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Aug 25, 2017 11:59PM
The short answer is yes. see this page
Excerpt: "It should be noted that not all cases of ductal carcinoma in situ will show microcalcifications. In these situations, high resolution ultrasound can be useful for detecting non-calcified DCIS. However, there would typically have to be some compelling reason to use ultrasound, such as a high risk patient or unusual clinical features. Approximately 10-20% of DCIS cases will not show calcifications at all and about 16% of all breast DCIS is hidden from mammography altogether."
The long answer is DCIS is not cancer yet. It is the last step in the spectrum of breast disease just before invasive carcinoma. It does not metastasize, it is not found in lymph nodes, but it is usually treated with lumpectomy +/- Tamoxifen +/- radiation. This may change in the future.
There are three grades, I,II, and III, the first two are considered "low grade" and the third "high grade". DCIS can progress to invasive cancer in some patients or remain quiescent in others. Of all patients with DCIS no one knows or can tell who will go on to invasive disease so today everyone gets treated. You may have heard the terms "over diagnosis" or "over treatment"? These terms refer to DCIS, especially low grade.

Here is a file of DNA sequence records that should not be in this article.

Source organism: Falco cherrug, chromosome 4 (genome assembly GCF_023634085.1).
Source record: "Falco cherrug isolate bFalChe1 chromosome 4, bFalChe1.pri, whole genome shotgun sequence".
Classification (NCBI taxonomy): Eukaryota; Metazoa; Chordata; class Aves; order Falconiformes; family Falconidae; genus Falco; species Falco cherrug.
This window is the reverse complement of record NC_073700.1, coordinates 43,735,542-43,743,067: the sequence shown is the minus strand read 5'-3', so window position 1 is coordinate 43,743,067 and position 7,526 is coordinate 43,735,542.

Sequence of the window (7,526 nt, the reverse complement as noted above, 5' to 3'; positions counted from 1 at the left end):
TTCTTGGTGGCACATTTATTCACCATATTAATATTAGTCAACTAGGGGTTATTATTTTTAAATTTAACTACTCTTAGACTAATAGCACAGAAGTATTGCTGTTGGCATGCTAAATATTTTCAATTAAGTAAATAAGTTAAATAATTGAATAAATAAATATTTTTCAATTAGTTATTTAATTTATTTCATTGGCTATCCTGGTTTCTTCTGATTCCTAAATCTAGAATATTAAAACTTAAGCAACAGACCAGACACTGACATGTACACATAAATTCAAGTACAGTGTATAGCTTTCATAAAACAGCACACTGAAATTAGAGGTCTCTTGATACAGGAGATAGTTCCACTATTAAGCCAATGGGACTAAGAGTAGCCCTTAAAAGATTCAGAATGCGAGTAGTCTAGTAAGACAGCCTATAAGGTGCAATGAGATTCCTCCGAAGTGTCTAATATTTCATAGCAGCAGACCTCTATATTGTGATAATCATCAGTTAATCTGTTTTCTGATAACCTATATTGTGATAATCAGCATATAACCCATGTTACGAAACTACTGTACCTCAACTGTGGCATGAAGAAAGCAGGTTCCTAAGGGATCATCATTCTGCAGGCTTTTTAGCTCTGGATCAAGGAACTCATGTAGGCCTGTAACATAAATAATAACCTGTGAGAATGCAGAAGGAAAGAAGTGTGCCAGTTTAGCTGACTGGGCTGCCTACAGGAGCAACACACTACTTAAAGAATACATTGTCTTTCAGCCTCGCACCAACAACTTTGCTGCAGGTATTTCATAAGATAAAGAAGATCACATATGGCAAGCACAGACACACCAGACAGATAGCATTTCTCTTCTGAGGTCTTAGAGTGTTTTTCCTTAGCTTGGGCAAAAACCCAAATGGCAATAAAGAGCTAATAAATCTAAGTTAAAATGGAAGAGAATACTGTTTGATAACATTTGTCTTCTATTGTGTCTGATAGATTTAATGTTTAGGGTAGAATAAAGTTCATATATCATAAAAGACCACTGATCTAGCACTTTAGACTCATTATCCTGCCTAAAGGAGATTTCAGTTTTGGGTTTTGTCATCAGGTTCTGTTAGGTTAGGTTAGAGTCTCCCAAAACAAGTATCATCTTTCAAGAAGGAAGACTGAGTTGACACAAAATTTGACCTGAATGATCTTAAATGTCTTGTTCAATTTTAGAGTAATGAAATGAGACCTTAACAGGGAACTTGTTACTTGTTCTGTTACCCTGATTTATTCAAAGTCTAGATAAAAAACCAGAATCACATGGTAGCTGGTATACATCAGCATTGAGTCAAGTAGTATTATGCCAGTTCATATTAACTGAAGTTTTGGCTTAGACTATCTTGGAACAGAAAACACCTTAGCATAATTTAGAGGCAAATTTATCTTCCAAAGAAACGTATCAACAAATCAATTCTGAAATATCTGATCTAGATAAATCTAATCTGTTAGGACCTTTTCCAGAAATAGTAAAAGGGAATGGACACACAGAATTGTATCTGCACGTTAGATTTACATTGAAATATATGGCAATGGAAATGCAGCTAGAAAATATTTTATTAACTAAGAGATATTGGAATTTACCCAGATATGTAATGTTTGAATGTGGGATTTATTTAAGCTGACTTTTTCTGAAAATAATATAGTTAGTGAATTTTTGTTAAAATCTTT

Here is an excerpt from an article at Cancer.Org explaining why it might not be a life threatening situation if DCIS cannot be seen on mammography:
"In ductal carcinoma in situ (DCIS), the abnormal cells are just in the top layers of cells in the ducts within the breast and haven't invaded any deeper. In some women, DCIS turns into invasive breast cancer, or sometimes an area of DCIS contains invasive cancer. In some women, though, the cells just stay within the ducts and never invade deeper or spread to lymph nodes or other organs. The uncertainty about how DCIS will behave can make it hard to choose the best treatments. Researchers are looking for ways to help with these challenges.
Researchers are studying the use of computers and statistical methods to estimate the odds that a woman's DCIS will become invasive. Decision aids are another approach. They ask a woman with DCIS questions that help her decide which factors (such as survival, preventing recurrence, and side effects) she considers most important in choosing a treatment.
Another recent area of research and debate among breast cancer specialists is whether changing the name of DCIS to one that emphasizes that this is not an invasive cancer could help some women avoid overly aggressive treatment."
Board Certified Diagnostic Radiologist specializing in Breast Imaging. Contact me at DJMammo@gmail.com